Over the past couple of weeks, you are probably getting emails titled “GDPR: Our updated privacy policy” or simply “Stay with us.” These emails are related to the privacy policy implemented by the European Union on May 25th. As a US citizen and business owner you might be thinking:

Why should I care?

Data privacy is essential for entrepreneurs and business owners in this country as well. While a ‘wait and see’ approach may be the best option for companies with no European customers, this is a topic that is not going away. Depending on how aggressive regulators are in the coming year, it could lead to the development of best practices for US-based companies as well. There are steps you can take today to incorporate customer data privacy into all areas of your company.

What is GDPR?

GDPR stands for the General Data Protection Regulation, and it is the implementation of a law passed in 2016 that standardizes data protection across all 28 EU countries. The GDPR applies to all data directly or indirectly related to an identifiable person in the EU that is processed by an individual, company or organization. In practice, this means that any company using the data of EU subjects, even if this company is stationed outside the EU, will need to comply new ways of storing data related to:

  • Identifying information like name, address, ID number
  • Web location, IP address, cookies
  • Healthy, genetic and biometric data
  • Racial or ethnic data and sexual orientation

Additionally, conditions for data retention have been shored up. Email list subscriptions, for example, have become more strict so that consent from the subject must be clear and distinguishable. The subject also has a right to request access to their data, and understand how it is being used. However, this doesn’t mean that companies have to get consent for everything, then only need to justify how they collect and use personal information. Punishment includes some very hefty fines, 20 million Euros or 4% of the company’s total global revenue, whichever is larger.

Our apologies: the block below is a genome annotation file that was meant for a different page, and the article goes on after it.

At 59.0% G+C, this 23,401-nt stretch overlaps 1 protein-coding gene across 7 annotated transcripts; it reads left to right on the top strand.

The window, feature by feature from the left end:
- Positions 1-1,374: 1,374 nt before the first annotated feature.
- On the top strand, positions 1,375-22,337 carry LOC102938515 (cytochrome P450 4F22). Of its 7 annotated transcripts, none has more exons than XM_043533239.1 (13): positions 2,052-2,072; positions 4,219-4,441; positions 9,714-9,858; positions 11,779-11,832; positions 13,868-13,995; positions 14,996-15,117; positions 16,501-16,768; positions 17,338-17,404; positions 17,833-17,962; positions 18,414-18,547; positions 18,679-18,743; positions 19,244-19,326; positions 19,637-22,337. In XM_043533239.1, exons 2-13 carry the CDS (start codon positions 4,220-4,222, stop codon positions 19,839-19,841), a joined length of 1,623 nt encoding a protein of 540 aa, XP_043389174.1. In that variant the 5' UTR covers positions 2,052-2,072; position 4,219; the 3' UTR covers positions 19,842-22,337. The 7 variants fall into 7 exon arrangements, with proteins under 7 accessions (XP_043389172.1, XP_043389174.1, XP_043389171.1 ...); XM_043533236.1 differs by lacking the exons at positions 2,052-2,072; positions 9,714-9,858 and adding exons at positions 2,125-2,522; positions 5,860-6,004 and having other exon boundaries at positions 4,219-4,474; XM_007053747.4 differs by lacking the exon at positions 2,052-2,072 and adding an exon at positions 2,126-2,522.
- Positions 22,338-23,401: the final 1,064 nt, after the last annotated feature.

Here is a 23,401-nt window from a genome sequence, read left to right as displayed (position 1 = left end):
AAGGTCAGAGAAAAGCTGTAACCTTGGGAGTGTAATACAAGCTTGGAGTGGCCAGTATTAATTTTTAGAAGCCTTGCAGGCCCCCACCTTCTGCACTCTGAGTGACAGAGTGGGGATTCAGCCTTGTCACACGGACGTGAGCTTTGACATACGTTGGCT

My business is in the US, how does this relate to me?

Some US companies with European offices are closing up shop because of the cost and effort it will take to comply with GDPR. However, for smaller businesses, it is important to note that you may have a bit more time to get a policy in place as non-compliance proceedings will be targeted at larger companies first. While we don’t know what the future holds, there is always the possibility that stricter data could come to the US.


Here’s what you can be doing about GDPR

  1. If you are just starting out, incorporate data privacy policies in your business plan: If US regulators do begin considering stricter data privacy policies, it would behoove you to be familiar with how to handle personal data.
  2. Look into the policies of 3rd party companies that you use. Maybe your company has a CRM or email marketing. Companies that deal with a lot of personal data, like the recruitment tool JazzHR, that already have a plan in place.
  3. Make your company compliant: This can be a massive undertaking, incorporating many stakeholders. However, you can look to larger companies for guidance. Hubspot has a useful product roadmap so you can see examples of how data compliance works with a sample product. It is good inspiration for areas where other businesses could be more compliant themselves.
  4. Shout about how you protect your customer’s data: This isn’t a law in the US but is certainly still on US consumers mind’s with the Facebook Congressional hearings and emails they are receiving from larger companies. GDPR represents a great opportunity to get ahead of the game and implement a transparent data policy for your own customers. Then, tell them about it! Protecting their personal information can be just as important as great customer service.

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